MURRAY WATT: I think that there are definitely cases where that's happening. And as I say, no one can really explain the prices that consumers are paying when farmers are getting so little. And I do think there are cases where farmers are being ripped off by the market power that the supermarket chains have, and wholesalers along the way as well. We've seen so many examples now where farmers are really getting below the price of production for all of their hard work, and someone is making a lot of money and it's people further up the chain.

ANGUS VERLEY: Just taking a step back, what actually is the Food and Grocery Code and what function does it perform?

MURRAY WATT: Yeah, so the Food and Grocery Code of Conduct has been around for a few years now and it's a voluntary code - which is one of the issues in itself, and we'll be having a look at whether we should make some of the obligations mandatory on the retailers and wholesalers. But what it's really designed to do is to regulate the behaviour of people in the food and grocery chain - supply chain and provide some level of transparency. But clearly it's not working the way it's going at the moment, because we don't have the level of transparency, and farmers don't have that sort of information flowing through to them from retailers and wholesalers, and that's why we think it needs to be reviewed. So, as I say, the way it's structured at the moment is it's a voluntary code. But it's quite possible that as a result of this review, we may see that some of the obligations on retailers to make more information public may become mandatory rather than voluntary. It may be that we see much more effective complaints mechanisms for farmers to be able to use if they feel they're being ripped off, and it may result in much stronger penalties against retailers and wholesalers who do the wrong thing. So they're the kind of things that we're having a look at through this review.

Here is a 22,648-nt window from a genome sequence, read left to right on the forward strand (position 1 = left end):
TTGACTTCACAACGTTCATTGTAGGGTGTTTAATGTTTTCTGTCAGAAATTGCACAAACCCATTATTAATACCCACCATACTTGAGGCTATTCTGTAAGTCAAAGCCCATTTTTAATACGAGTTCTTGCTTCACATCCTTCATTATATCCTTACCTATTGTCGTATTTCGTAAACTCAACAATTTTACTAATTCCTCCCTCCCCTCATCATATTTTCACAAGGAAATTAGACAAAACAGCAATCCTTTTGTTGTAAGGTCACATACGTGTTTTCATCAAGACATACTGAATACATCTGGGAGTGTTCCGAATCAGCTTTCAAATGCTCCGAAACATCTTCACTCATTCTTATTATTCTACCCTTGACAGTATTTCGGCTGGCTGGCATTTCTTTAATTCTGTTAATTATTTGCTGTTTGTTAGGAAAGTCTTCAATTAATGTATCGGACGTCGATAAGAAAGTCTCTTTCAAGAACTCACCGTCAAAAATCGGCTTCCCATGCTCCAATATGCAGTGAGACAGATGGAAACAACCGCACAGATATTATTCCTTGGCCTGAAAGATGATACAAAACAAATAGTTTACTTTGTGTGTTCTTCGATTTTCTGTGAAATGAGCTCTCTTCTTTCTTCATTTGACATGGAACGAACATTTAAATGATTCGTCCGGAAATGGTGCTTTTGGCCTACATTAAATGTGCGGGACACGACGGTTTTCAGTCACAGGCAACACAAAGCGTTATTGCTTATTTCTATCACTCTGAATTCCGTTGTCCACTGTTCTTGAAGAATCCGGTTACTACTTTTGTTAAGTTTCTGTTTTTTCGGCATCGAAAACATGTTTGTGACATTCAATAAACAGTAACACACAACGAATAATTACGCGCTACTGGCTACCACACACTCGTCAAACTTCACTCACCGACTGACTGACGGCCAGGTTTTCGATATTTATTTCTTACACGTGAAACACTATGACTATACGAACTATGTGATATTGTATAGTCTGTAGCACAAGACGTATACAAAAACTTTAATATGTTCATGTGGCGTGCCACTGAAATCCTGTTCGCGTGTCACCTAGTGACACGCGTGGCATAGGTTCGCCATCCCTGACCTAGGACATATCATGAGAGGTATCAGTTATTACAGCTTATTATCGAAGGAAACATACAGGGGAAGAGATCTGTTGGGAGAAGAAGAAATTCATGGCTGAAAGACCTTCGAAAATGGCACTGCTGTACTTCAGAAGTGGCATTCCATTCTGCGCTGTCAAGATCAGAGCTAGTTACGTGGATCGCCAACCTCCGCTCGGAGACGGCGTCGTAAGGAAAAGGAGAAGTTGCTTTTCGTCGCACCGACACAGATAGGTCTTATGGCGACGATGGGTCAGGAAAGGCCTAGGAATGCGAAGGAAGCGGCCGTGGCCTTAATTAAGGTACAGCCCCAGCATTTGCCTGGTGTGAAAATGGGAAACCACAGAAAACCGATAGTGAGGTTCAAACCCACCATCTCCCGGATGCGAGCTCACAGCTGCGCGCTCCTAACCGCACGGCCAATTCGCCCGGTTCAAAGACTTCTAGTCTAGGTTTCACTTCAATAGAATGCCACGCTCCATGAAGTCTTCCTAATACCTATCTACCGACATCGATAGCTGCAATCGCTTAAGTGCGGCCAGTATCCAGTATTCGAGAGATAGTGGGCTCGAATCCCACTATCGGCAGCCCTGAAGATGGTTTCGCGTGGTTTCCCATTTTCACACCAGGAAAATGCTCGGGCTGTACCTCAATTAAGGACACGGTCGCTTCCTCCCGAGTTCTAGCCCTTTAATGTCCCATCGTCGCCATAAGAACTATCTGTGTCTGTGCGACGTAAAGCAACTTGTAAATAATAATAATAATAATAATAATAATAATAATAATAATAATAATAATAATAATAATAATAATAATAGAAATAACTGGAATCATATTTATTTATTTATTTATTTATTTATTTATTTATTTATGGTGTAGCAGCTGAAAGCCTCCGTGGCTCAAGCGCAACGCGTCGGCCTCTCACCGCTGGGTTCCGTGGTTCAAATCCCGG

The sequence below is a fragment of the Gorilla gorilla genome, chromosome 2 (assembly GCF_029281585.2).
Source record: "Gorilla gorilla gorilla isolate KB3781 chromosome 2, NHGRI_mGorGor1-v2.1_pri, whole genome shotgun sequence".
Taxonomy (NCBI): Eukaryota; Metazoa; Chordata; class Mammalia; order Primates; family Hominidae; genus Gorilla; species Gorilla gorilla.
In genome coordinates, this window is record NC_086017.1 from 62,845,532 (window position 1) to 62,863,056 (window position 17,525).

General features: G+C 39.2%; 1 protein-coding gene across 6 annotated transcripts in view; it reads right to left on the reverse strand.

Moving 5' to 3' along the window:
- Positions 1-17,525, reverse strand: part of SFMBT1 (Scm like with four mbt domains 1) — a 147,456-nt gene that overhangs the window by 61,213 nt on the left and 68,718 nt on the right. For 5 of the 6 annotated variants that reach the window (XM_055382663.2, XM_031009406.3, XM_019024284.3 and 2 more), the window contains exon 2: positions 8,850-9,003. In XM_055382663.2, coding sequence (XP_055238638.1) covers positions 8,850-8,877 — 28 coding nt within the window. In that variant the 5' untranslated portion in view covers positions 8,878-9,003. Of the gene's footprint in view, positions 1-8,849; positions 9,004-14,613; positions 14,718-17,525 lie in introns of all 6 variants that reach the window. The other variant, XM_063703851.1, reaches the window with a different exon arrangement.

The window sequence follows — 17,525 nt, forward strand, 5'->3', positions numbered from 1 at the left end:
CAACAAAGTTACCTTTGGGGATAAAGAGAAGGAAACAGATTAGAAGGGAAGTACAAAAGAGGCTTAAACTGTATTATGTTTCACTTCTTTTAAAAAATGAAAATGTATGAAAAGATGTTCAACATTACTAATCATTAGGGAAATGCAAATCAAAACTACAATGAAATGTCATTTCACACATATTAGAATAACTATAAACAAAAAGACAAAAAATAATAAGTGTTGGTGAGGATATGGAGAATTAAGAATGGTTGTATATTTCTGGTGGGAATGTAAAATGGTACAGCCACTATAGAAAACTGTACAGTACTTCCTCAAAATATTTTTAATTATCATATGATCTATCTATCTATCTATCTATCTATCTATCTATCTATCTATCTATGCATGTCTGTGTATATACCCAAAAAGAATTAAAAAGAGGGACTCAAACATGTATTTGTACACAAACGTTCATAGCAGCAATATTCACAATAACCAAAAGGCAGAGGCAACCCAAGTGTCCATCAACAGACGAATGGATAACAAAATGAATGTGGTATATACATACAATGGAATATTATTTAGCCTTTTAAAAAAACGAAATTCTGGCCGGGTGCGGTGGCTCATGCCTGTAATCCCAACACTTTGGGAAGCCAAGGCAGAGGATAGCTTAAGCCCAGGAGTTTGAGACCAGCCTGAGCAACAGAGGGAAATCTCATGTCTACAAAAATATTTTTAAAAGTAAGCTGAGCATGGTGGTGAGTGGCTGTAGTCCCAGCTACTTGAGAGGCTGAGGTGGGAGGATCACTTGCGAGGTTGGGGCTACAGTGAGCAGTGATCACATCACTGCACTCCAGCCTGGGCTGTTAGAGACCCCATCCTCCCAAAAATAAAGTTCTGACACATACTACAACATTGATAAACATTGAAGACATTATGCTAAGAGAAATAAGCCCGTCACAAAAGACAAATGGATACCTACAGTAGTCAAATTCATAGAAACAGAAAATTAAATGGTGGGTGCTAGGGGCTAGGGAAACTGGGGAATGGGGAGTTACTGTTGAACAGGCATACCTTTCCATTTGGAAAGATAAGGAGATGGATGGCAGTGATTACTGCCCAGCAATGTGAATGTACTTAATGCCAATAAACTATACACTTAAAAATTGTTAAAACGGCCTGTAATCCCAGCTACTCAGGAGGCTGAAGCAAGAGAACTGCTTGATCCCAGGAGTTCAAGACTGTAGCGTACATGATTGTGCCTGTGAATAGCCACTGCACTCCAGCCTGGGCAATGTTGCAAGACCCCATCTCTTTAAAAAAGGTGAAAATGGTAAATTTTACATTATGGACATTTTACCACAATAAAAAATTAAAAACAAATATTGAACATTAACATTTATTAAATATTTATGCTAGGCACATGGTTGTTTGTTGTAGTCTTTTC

ANGUS VERLEY: Do you actually foresee tangible benefits for both consumers and farmers out of this review in that - will consumers see lower prices, will farmers see better prices?

MURRAY WATT: I certainly would hope so. I mean, that's the point of doing this review. As I said, I've met many farmers around the country who raise with me the fact that when they go into negotiation with the retailers and wholesalers, they don't know what price really to be charging because they don't know what the farmer up the road is getting. That leaves them in a very weak bargaining power. And so I think that if we can make sure that the retailers and wholesalers are being a lot more open about what they're paying, what sort of supply mechanisms they're putting in place. I think that will level the playing field and hopefully will return better returns to farmers. And equally, as I say, I think there's nothing better than a bit of sunlight to expose what large companies are doing, and that should benefit supermarket customers when they go and buy their weekly groceries.